THE SIGNIFICANCE WE ASSIGN A WALL: As I’ve said in previous Roundups, I like a good arts debate. And it appears another one is brewing across the pond.
Cormac Murphy-O’Connor, the Archbishop of Westminster, says a religious painting hanging in London’s National Gallery would be more at home in a church like Westminster Cathedral. The painting in question is The Baptism of Christ (above), a work dating to the 1450s by Piero della Francesca.
But the good bishop isn’t just looking for a cheap way to redecorate. Rather, he believes that the intent of the artist should be considered in relation to the work’s home.
“It is a mistake to treat it as a work of art: it is a work of faith and piety, an expression of the church’s life and a way into prayer,” he said in a discussion of religious art that was reported on by The Times of London. (You can read his full talk here.)
So, in the same way that we talked last week about the intent behind the creation of a work in regard to science photographs at the San Francisco Museum of Modern Art, the question arises again — should the artists’ intent be taken into account when considering a work? As this painting was made in the 1450s, there is no doubt that the artist considered it as a devotional object destined for a church. You can argue that if Francesca were alive today, he’d be horrified that his painting was displayed anywhere BUT a church.
But I think in this instance, the archbishop is taking a short-sighted view. Most Christian denominations involve some level of evangelism — how many times have we heard the term “spreading the word of God?” If that painting were hanging in a cathedral, it would be preaching to the choir (literally and figuratively).
Who knows what effect it might have on someone touring the National Gallery? Maybe a formerly religious person sees it and stops to reconsider her faith? Or it’s possible that someone who has never considered himself religious sees the work and is moved by it.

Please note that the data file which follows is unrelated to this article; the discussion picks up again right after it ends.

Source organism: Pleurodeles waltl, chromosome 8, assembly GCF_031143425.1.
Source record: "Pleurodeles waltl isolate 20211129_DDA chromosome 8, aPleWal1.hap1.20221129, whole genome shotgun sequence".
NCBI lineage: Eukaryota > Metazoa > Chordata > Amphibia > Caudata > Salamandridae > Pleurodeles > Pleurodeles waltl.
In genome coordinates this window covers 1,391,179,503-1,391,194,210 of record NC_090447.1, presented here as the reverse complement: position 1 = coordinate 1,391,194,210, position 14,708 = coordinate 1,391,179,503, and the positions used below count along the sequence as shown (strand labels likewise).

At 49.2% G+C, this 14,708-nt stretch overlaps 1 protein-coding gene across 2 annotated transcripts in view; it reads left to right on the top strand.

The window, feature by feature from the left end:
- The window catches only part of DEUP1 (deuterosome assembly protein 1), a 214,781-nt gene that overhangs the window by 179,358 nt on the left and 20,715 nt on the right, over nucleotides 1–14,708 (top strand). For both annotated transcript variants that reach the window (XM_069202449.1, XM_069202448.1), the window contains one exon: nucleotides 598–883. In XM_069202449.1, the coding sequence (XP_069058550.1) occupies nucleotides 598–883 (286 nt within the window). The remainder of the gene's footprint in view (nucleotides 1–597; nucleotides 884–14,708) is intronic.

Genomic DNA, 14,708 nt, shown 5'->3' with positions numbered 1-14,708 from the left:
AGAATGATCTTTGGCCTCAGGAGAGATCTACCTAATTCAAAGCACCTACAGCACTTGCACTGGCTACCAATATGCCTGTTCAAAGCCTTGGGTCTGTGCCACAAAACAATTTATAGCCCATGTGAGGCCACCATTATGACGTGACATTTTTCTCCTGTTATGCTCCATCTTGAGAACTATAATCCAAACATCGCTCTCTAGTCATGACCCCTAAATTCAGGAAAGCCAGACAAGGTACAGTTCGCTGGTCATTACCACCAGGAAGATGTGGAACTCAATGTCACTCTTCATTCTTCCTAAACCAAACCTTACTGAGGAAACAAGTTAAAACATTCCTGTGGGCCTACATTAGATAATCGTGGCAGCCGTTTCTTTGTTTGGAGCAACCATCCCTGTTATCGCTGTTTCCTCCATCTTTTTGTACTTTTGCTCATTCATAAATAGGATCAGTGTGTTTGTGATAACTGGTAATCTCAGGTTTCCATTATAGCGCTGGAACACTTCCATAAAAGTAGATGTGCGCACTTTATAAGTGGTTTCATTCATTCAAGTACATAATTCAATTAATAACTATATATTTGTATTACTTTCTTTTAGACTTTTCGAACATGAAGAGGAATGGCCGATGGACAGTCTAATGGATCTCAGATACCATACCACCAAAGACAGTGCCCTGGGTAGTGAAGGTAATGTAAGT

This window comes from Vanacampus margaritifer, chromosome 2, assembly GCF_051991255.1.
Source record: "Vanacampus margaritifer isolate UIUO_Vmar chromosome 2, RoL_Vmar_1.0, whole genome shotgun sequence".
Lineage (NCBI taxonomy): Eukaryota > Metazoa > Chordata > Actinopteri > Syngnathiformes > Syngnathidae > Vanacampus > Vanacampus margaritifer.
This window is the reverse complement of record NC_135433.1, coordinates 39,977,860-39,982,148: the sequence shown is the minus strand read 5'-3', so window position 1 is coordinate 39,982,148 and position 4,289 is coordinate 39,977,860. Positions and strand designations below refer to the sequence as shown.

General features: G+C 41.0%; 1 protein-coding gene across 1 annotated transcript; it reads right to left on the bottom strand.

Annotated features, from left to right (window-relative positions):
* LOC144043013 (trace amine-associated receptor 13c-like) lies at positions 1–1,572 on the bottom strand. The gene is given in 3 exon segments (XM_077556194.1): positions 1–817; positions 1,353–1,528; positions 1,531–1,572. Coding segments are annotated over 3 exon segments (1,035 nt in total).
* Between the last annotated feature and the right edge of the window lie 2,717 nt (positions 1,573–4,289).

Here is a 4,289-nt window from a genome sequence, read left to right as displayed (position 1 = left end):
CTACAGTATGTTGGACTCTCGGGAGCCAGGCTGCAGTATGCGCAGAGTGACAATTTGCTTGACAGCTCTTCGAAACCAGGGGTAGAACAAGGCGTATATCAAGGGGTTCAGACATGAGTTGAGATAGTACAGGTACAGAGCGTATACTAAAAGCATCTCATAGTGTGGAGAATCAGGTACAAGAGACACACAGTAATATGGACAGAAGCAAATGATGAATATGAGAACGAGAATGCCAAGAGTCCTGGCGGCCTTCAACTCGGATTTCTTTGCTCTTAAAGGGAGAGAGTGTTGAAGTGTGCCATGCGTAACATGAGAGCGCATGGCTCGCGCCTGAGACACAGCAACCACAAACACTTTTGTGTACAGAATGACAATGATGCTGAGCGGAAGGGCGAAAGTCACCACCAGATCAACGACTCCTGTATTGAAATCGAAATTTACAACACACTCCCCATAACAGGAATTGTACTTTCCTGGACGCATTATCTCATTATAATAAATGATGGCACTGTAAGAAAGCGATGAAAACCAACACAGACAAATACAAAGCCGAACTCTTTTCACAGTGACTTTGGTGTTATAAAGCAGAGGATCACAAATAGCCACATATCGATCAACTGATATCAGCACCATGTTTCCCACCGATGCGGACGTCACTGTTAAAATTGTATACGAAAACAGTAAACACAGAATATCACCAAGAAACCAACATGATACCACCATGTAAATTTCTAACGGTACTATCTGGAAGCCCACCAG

We’ve all had those moments in a museum when reflecting on a piece of art has caused us to reflect on some element of our lives. So all I’m saying is: if you are in the religion business, why limit your ability to make a sale?
THE NEXT BEST THING TO BEING THERE: I had lunch with Mike Schoder, owner of the Granada Theater on Wednesday. MIke’s a true champion of local music — you could hear it in his voice as he discussed being happy to be able to hold shows at which maybe only 100 people show up to hear a new act.
And he’s doing something pretty smart with his Web site. Over at granadatheater.com, Mike has an extensive video collection of bands performing in his venue. Whether you missed the show or you want to check out a clip of a band before seeing them, it’s a great resource.
“For every one band that says no to videoing, nine say yes,” he said.
As long as he keeps batting .900, there should be plenty of goodies over there to check out.
Photo courtesy of the National Gallery